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ID 89263445 © Maxim Lupascu |

Colors Count—Make Yours Fit Your Business

ID 89263445 © Maxim Lupascu | Dreamstime.comSome colors have become synonymous with certain big companies: red is part of CocaCola’s brand, IBM is “Big Blue,” and McDonalds is identified by the golden arches. Make colors work for you when you’re redecorating your office, designing a logo, or creating advertising material.

More than 15 years ago I looked into this subject and learned then that color can account for 60% of the acceptance or rejection of a product or service (while this stat is quoted often, my original source/link for it no longer works). So I thought I’d go back and paint a picture of how colors can be useful in your business.

The psychology of color

I’m not an expert in this area, but there’s a great guide on this from QuickSprout. The 20-page guide covers color theory, the meaning of color, and more. Some highlights noted in the guide:

  • 6% of people say that the visual impression is the number one factor affecting their purchase decision (over smell, taste, etc.);
  • People make a subconscious judgment about a product in 90 seconds after an initial viewing;
  • Magazine readers recognize color ads 26% more often than black and whites.

Brief color chart for businesses

Here’s what the experts say about different colors, which may affect your choices for painting your office, choosing a logo, or selecting a product label. You’ll notice that many of the examples don’t follow what the color suggests.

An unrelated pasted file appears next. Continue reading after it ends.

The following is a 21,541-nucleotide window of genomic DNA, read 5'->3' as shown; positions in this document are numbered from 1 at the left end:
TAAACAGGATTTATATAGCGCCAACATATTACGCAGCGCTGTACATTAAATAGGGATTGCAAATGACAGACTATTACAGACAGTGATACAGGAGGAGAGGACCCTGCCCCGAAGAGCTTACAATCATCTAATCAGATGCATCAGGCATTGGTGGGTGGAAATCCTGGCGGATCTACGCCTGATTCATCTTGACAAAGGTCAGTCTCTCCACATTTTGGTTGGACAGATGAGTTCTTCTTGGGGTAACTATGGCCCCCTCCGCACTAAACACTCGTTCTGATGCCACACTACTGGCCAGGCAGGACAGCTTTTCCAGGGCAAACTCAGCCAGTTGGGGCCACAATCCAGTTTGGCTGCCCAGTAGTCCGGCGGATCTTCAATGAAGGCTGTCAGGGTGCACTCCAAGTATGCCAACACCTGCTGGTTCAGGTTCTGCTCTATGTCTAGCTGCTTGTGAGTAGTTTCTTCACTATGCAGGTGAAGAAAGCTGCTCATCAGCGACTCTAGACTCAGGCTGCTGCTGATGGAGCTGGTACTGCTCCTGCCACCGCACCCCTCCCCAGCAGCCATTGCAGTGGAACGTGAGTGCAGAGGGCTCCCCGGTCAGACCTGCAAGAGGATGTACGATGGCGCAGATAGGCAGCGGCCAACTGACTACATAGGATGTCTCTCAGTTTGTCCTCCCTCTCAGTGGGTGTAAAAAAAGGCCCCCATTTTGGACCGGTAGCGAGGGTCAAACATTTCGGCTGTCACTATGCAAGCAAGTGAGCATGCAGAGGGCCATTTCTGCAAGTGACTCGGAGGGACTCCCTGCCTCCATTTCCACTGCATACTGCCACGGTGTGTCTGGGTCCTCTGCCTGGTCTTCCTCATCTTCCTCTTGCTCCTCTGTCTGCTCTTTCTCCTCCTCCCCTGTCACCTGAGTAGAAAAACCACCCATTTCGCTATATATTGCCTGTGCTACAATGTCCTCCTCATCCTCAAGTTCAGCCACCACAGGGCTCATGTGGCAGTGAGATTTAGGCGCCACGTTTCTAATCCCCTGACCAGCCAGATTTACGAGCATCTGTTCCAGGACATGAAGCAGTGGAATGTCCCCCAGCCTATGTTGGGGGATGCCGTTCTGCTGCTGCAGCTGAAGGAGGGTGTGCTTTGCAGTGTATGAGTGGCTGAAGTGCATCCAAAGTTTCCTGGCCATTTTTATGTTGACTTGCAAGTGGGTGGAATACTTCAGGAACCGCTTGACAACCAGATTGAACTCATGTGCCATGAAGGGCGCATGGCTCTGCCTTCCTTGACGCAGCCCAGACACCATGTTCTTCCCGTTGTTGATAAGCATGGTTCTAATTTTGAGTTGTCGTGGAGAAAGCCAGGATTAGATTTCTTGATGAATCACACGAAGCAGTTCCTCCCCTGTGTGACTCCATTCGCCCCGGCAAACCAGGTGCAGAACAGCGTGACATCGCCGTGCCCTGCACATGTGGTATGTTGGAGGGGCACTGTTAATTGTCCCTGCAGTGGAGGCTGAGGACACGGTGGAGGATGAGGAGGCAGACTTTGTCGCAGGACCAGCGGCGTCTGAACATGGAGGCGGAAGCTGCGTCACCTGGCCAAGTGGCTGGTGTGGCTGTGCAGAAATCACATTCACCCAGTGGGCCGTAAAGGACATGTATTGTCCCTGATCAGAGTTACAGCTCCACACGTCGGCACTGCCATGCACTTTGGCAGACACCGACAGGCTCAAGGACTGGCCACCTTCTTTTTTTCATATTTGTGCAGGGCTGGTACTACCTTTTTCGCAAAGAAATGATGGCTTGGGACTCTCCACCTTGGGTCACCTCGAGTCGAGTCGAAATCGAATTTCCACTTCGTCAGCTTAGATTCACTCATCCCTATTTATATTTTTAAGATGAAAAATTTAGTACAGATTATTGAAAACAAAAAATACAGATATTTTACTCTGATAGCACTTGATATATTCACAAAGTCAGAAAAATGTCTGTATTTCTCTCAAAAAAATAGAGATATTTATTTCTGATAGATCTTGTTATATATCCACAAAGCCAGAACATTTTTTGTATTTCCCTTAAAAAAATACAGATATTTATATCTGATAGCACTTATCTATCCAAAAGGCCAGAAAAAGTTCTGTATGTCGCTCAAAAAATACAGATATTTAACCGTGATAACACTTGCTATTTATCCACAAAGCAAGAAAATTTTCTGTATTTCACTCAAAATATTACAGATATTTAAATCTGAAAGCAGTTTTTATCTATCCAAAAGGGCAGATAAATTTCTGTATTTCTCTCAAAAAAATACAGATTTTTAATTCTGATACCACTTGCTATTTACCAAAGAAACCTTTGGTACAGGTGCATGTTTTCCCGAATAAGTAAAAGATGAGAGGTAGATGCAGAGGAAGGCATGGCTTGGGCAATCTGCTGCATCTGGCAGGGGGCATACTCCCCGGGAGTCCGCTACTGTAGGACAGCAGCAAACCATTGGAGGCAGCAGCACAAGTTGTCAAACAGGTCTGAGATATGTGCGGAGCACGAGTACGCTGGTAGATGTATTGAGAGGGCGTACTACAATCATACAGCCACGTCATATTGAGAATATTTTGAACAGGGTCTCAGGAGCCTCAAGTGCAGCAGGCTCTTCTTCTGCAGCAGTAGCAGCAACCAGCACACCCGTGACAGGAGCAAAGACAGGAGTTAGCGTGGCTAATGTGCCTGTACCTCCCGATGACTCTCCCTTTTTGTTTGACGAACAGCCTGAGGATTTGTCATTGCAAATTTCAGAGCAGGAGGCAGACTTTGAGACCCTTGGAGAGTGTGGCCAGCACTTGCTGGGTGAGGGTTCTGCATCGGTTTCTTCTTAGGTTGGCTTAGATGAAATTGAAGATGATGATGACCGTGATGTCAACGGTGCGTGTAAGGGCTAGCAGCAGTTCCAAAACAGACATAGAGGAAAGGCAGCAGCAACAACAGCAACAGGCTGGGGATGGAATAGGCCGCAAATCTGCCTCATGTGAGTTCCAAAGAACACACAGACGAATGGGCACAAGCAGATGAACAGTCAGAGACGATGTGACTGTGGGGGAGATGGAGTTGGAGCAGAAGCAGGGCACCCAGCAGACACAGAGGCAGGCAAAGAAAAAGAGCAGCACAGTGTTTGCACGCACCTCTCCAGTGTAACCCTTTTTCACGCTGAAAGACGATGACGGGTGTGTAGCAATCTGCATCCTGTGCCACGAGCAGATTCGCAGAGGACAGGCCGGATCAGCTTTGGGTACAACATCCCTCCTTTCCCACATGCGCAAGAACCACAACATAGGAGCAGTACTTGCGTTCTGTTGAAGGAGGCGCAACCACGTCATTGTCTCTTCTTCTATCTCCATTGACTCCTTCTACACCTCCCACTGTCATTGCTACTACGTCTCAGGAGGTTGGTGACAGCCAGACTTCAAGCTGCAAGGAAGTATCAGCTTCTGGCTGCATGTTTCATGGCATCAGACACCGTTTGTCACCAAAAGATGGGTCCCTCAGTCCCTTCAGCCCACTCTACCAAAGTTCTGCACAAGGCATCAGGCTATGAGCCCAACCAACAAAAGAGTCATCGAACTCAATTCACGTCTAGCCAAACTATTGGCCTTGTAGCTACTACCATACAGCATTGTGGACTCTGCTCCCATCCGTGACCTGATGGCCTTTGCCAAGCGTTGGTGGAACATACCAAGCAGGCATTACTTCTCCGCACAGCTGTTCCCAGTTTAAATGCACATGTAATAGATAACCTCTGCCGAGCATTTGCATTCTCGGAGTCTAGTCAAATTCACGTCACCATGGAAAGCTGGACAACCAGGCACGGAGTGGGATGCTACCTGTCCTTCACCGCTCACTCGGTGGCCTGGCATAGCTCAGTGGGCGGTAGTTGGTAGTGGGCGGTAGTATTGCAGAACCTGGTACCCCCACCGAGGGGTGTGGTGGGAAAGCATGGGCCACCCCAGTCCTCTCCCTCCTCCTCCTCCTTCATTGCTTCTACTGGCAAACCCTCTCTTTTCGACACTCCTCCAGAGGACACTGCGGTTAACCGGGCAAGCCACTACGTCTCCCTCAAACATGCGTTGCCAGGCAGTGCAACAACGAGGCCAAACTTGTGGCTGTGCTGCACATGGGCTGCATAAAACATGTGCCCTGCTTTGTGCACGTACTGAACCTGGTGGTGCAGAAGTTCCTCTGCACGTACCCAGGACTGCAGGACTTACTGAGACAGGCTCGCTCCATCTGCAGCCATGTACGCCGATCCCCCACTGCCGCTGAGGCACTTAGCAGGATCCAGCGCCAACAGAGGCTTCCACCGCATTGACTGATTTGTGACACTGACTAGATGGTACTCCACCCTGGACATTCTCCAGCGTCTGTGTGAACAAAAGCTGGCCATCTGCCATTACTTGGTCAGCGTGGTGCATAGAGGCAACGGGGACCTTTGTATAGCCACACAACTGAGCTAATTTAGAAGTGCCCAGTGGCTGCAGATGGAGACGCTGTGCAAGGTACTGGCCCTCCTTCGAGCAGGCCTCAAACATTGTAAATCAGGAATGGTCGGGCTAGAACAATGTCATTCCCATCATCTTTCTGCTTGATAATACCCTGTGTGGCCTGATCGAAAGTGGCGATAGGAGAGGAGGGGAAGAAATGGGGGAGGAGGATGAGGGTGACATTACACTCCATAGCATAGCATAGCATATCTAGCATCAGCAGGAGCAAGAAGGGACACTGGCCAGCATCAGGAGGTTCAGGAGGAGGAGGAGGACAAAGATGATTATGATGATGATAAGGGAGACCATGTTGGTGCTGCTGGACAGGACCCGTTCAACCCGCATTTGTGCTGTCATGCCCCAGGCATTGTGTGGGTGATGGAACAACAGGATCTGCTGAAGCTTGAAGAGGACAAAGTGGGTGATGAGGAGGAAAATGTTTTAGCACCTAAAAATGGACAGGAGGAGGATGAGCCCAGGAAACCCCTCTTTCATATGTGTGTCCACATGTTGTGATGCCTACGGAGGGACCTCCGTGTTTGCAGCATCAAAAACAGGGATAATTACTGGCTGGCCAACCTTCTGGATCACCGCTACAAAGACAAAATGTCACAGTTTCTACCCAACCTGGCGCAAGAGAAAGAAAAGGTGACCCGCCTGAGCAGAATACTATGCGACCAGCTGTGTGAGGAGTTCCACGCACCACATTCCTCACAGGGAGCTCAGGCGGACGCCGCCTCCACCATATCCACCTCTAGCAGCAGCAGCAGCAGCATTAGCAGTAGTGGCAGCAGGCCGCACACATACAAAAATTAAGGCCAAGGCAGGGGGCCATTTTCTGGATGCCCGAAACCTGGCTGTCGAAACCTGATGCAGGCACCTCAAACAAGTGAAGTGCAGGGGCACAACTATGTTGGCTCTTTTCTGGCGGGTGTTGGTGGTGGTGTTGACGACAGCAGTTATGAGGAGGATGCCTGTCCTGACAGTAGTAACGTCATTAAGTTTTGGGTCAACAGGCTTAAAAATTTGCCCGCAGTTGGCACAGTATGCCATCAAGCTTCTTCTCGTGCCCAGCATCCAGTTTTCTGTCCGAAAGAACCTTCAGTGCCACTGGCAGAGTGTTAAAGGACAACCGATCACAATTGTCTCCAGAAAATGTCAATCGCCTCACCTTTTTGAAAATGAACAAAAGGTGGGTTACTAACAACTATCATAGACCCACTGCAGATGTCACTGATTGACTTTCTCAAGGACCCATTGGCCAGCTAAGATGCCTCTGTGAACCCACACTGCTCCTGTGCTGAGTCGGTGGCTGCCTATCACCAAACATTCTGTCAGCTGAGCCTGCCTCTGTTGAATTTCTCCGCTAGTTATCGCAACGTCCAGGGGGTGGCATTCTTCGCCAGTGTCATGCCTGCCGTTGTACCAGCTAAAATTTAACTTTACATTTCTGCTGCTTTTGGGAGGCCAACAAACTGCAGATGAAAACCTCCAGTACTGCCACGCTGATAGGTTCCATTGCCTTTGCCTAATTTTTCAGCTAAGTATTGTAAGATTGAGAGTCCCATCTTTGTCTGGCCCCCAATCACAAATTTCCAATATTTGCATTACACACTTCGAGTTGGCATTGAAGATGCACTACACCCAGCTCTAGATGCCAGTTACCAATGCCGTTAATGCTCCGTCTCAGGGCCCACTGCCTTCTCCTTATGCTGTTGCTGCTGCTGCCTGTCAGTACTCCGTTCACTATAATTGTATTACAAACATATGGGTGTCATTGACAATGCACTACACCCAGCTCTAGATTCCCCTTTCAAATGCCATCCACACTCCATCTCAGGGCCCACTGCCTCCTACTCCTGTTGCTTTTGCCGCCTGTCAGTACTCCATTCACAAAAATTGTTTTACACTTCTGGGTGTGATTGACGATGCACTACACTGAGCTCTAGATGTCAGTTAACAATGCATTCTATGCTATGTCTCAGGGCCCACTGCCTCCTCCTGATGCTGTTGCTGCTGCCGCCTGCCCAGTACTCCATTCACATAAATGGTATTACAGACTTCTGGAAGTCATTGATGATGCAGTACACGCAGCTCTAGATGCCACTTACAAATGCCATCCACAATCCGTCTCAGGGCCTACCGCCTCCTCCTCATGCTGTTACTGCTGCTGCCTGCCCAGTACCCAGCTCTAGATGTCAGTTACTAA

• Red -- It shows action, warmth, power, excitement, and heat. It’s good for: Automotive sales, casinos, pet shops, pasta restaurants and pizzerias. Examples: Johnson & Johnson, Travelers Insurance, 3M, Coca-Cola, Airbnb, Tesla.
  • Orange -- It shows warmth and happiness. It’s good for: Mexican restaurants, fitness centers, vitamin shops, dance clubs, and businesses with products targeting Latin American and French consumers. Examples: Home Depot, Nickelodeon, Gulf.
  • Yellow -- It shows sun, warmth, cheerfulness, and optimism. It’s good for: florists, candy shops, toy stores, amusement parks, and discount stores. Examples: Ikea, BestBuy, Caterpillar, Cheerios, Denny’s.
  • Green -- It shows nature, youth, money, and renewal. It’s good for: financial businesses (e.g., accountants, financial planners), green businesses (e.g., vegetable/organic stores, landscapers). Examples: Groupon, Whole Foods, H&R Block.
  • Blue -- It shows peace, trustworthiness. It’s good for: medical offices, motels, pool companies, weight loss centers. Examples: IBM, American Express, Twitter, Chase, Facebook.
  • Purple -- It shows luxury and sophistication. It’s good for: artists, bookstores, upscale clothing boutiques, jewelry stores, nightclubs. Examples: Yahoo!, Cadbury, LA Lakers.
  • Brown -- It shows reliability, comfort, and maturity. It’s good for: coffee shops, lumber yards, craft stores, hardware stores, and western clothing stores. Examples: Hershey’s, M&Ms, UPS.
  • Black -- It shows power, elegance, technology, and sophistication. It’s good for: accountants, attorneys, music stores, tire stores. Examples: Uber, Walt Disney Company, Mercedes-AMG.
  • White -- It shows purity, cleanliness, and freshness. It’s good for bakeries, bridal shops, caterers, cleaning services, day care centers, dry cleaners, and wineries. Example: Puma.

Final thought

Of course, Apple, Google, and NBC choose to use a rainbow of colors for their logos. Select what you like and what you think will work best for you.